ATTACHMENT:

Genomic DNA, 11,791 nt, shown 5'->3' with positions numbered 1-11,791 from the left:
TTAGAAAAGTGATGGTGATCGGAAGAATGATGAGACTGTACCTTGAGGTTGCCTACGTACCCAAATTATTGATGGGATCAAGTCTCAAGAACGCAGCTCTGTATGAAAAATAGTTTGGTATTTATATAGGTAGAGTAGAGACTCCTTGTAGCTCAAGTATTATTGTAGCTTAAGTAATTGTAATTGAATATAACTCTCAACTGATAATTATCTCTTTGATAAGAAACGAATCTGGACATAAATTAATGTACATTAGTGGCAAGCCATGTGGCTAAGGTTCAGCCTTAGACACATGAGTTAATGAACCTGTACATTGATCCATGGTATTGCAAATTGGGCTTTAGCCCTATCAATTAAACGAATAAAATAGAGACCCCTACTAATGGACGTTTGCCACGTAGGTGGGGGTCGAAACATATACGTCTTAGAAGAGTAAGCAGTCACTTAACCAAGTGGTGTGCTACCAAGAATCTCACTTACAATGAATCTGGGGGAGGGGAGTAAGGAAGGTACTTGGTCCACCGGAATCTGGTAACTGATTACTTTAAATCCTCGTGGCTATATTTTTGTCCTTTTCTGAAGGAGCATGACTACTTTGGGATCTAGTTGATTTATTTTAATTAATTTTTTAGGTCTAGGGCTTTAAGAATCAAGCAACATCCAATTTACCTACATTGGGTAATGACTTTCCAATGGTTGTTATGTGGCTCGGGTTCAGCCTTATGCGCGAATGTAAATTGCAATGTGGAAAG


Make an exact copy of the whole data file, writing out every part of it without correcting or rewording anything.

Genomic DNA, 11,791 nt, shown 5'->3' with positions numbered 1-11,791 from the left:
TTAGAAAAGTGATGGTGATCGGAAGAATGATGAGACTGTACCTTGAGGTTGCCTACGTACCCAAATTATTGATGGGATCAAGTCTCAAGAACGCAGCTCTGTATGAAAAATAGTTTGGTATTTATATAGGTAGAGTAGAGACTCCTTGTAGCTCAAGTATTATTGTAGCTTAAGTAATTGTAATTGAATATAACTCTCAACTGATAATTATCTCTTTGATAAGAAACGAATCTGGACATAAATTAATGTACATTAGTGGCAAGCCATGTGGCTAAGGTTCAGCCTTAGACACATGAGTTAATGAACCTGTACATTGATCCATGGTATTGCAAATTGGGCTTTAGCCCTATCAATTAAACGAATAAAATAGAGACCCCTACTAATGGACGTTTGCCACGTAGGTGGGGGTCGAAACATATACGTCTTAGAAGAGTAAGCAGTCACTTAACCAAGTGGTGTGCTACCAAGAATCTCACTTACAATGAATCTGGGGGAGGGGAGTAAGGAAGGTACTTGGTCCACCGGAATCTGGTAACTGATTACTTTAAATCCTCGTGGCTATATTTTTGTCCTTTTCTGAAGGAGCATGACTACTTTGGGATCTAGTTGATTTATTTTAATTAATTTTTTAGGTCTAGGGCTTTAAGAATCAAGCAACATCCAATTTACCTACATTGGGTAATGACTTTCCAATGGTTGTTATGTGGCTCGGGTTCAGCCTTATGCGCGAATGTAAATTGCAATGTGGAAAG